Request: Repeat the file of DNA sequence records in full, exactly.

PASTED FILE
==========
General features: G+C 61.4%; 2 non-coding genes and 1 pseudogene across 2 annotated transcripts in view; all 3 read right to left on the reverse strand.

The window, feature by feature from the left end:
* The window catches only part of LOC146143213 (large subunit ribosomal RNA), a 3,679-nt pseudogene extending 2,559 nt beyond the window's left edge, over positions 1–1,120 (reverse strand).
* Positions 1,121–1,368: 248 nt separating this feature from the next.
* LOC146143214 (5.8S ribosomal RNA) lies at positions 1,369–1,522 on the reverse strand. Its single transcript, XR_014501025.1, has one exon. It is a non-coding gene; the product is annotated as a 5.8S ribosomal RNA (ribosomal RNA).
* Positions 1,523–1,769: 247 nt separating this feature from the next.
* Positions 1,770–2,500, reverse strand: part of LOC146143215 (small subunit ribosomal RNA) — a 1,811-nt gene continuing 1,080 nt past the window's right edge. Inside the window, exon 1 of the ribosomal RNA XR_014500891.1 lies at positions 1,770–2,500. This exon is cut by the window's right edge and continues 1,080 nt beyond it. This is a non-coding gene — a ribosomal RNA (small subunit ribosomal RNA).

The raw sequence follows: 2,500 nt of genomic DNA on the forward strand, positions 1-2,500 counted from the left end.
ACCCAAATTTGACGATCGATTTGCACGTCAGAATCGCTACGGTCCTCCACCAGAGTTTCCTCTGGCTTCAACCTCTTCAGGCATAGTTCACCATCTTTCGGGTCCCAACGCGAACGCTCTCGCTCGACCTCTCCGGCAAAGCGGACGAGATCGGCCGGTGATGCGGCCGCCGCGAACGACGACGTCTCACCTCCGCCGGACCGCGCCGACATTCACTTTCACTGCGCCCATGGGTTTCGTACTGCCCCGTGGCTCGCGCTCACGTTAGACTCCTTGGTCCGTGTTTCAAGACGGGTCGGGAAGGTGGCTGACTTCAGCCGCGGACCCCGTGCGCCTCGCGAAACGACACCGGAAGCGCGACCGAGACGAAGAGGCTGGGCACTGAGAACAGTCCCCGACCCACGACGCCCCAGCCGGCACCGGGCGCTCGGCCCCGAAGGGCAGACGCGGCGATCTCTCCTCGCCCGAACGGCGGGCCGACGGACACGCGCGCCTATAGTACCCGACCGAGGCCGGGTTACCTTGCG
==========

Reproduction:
General features: G+C 61.4%; 2 non-coding genes and 1 pseudogene across 2 annotated transcripts in view; all 3 read right to left on the reverse strand.

The window, feature by feature from the left end:
* The window catches only part of LOC146143213 (large subunit ribosomal RNA), a 3,679-nt pseudogene extending 2,559 nt beyond the window's left edge, over positions 1–1,120 (reverse strand).
* Positions 1,121–1,368: 248 nt separating this feature from the next.
* LOC146143214 (5.8S ribosomal RNA) lies at positions 1,369–1,522 on the reverse strand. Its single transcript, XR_014501025.1, has one exon. It is a non-coding gene; the product is annotated as a 5.8S ribosomal RNA (ribosomal RNA).
* Positions 1,523–1,769: 247 nt separating this feature from the next.
* Positions 1,770–2,500, reverse strand: part of LOC146143215 (small subunit ribosomal RNA) — a 1,811-nt gene continuing 1,080 nt past the window's right edge. Inside the window, exon 1 of the ribosomal RNA XR_014500891.1 lies at positions 1,770–2,500. This exon is cut by the window's right edge and continues 1,080 nt beyond it. This is a non-coding gene — a ribosomal RNA (small subunit ribosomal RNA).

The raw sequence follows: 2,500 nt of genomic DNA on the forward strand, positions 1-2,500 counted from the left end.
ACCCAAATTTGACGATCGATTTGCACGTCAGAATCGCTACGGTCCTCCACCAGAGTTTCCTCTGGCTTCAACCTCTTCAGGCATAGTTCACCATCTTTCGGGTCCCAACGCGAACGCTCTCGCTCGACCTCTCCGGCAAAGCGGACGAGATCGGCCGGTGATGCGGCCGCCGCGAACGACGACGTCTCACCTCCGCCGGACCGCGCCGACATTCACTTTCACTGCGCCCATGGGTTTCGTACTGCCCCGTGGCTCGCGCTCACGTTAGACTCCTTGGTCCGTGTTTCAAGACGGGTCGGGAAGGTGGCTGACTTCAGCCGCGGACCCCGTGCGCCTCGCGAAACGACACCGGAAGCGCGACCGAGACGAAGAGGCTGGGCACTGAGAACAGTCCCCGACCCACGACGCCCCAGCCGGCACCGGGCGCTCGGCCCCGAAGGGCAGACGCGGCGATCTCTCCTCGCCCGAACGGCGGGCCGACGGACACGCGCGCCTATAGTACCCGACCGAGGCCGGGTTACCTTGCG